Learning to inquire and think critically are important life-skills. While the internet has increased accessibility to information from a wide-ranging variety of sources, it doesn’t mean that this information is reliable, authoritative and acceptable for scholarly research. Being able to “Google” does not make you a good researcher.
But why can’t I just Google?
Many students start their search with Google, and it is a good place for background and general information. But it cannot be relied upon for scholarly research, and for information that is credible, useful and authoritative. Anyone can create a website, whether they know what they are talking about or not.
Useful research tips
Below are links to 3 very useful sources of information to help you with your research.
- SACE Research Advice
- State Library of Victoria: Research and essay writing guides
- State Library of SA
- How to search effectively: Tips from the University of Adelaide
Researching using databases:
Excellent detailed information from ClickView (you will need to sign in).
But if I still want to just Google?
If you do use Google, you need to ensure you are searching properly, and that you evaluate any sources that you use carefully (See page Evaluating Sources) and that you watch this video “Google like a Pro” for helpful hints.
Google Search Tricks for Research
Google can be a great starting point for any research project. But if you’re looking for more refined, credible, and useful information you have to get familiar with Google’s “search operators” – basically ways to target your search. This video covers the four most essential search operators and provides examples for how they can help narrow down your results to sources that’ll be most helpful.
Critically evaluating sources of information is an important skill for all students undertaking research.
You should ask the following questions: Who has written the information and what authority do they have? Is the information objective or biased? Is it corroborated by other sources? How current is the information? Is it relevant to your topic? To help answer these questions, follow the CRAP TEST.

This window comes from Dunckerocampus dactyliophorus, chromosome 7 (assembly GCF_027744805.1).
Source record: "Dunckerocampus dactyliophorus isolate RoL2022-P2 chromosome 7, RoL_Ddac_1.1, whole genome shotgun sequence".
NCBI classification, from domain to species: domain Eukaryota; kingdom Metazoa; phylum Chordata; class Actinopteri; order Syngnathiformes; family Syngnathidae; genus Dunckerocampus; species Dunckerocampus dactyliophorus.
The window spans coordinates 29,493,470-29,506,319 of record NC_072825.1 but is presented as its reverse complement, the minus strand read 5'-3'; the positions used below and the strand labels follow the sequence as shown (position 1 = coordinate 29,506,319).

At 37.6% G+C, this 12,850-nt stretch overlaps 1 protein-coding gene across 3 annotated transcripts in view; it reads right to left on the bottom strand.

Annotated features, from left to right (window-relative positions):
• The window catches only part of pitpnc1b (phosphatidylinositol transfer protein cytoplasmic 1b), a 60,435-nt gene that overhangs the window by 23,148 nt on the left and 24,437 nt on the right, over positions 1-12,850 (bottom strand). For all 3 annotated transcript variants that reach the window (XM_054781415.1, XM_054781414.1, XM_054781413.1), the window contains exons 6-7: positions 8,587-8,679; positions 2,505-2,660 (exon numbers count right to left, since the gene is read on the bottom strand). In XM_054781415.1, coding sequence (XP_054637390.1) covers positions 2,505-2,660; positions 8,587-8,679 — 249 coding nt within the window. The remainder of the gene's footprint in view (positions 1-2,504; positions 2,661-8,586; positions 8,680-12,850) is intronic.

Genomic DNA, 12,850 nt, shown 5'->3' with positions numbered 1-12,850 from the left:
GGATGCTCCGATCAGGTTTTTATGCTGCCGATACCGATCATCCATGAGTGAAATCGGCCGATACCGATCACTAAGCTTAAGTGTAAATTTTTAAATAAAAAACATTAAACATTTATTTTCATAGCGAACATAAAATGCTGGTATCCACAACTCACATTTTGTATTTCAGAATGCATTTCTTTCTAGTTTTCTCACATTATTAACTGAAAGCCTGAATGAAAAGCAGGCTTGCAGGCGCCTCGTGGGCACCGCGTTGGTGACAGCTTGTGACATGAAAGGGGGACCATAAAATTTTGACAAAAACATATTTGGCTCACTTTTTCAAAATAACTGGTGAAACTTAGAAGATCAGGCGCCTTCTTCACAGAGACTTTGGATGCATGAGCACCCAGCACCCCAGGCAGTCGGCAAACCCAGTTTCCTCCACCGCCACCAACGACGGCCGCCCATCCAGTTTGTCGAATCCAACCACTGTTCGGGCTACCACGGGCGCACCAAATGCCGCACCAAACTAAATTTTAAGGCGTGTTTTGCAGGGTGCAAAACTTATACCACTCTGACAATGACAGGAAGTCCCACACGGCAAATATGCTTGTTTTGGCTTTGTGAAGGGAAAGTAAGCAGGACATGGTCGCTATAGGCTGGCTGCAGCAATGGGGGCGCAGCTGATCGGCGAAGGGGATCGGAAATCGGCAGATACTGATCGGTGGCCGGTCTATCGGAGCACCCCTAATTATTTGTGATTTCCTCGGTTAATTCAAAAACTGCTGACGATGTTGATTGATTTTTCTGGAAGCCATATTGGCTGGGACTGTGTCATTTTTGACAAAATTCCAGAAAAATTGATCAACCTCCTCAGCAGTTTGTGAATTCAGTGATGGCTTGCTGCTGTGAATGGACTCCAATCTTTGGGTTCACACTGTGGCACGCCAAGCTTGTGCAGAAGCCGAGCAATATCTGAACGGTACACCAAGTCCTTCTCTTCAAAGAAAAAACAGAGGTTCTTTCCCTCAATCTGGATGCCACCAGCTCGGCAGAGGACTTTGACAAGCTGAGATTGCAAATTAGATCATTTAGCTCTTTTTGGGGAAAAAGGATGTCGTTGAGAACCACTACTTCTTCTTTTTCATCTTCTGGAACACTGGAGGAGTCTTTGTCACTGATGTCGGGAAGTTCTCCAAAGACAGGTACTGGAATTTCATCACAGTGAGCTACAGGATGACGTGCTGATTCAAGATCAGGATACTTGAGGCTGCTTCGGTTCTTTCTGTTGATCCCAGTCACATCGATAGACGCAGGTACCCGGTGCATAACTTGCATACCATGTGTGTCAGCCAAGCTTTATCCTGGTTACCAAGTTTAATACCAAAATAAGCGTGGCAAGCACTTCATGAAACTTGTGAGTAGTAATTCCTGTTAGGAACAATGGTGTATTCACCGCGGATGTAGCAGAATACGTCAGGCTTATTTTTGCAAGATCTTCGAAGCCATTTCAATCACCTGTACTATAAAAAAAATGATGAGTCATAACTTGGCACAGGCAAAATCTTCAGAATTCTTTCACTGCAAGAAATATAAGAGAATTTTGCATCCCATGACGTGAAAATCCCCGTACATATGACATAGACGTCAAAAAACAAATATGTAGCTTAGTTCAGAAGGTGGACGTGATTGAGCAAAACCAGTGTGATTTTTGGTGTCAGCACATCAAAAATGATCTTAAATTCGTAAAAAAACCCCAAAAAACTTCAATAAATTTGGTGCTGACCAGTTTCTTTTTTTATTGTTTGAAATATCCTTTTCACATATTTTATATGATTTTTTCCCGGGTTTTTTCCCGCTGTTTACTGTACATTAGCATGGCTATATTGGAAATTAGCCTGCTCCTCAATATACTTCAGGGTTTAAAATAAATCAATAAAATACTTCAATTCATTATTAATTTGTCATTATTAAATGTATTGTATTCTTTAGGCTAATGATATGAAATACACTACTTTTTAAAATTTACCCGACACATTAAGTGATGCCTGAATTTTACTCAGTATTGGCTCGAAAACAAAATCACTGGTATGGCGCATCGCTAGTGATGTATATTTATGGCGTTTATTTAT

The Crap Test.
Currency: The timeliness of the information.
- When was the information published or posted?
- Has the information been revised or updated?
- Is the information current or out-of-date for your topic?
Relevance: The importance of the information for your needs
- Does the information relate to your topic or answer your question?
- Who is the intended audience?
- Have you looked at a variety of sources before determining this is the one that you will use?
- Would you be comfortable using this source for a research assignment?
Authority: The source of the information
- Who is the author or creator of the source? Are they qualified to write on the subject?
- Is the author associated or affiliated with an educational institution or other reputable organisation?
- Is there contact information, such as a publisher or email address?
- If a website, does the URL reveal anything about the author or source?
For example: .com (commercial) .edu(educational) .gov(government) .org(non-profit organisation) or .net(network).
Accuracy: The reliability, truthfulness and correctness of the content.
- Where does the information come from? Does it come from a reliable source?
- Is the information supported by evidence?
- Has the information been peer reviewed or refereed?
- Can you verify the information from another source?
- Are there any spelling, grammar, or other typographical errors?
Purpose: The reason the information exists.
- What is the purpose of the information? To inform? To teach? To sell? To persuade? To entertain?
- Is the information fact? Opinion? Propaganda?
- Are there political, ideological, cultural, religious, institutional, or personal biases?
- Does the point of view appear objective and impartial?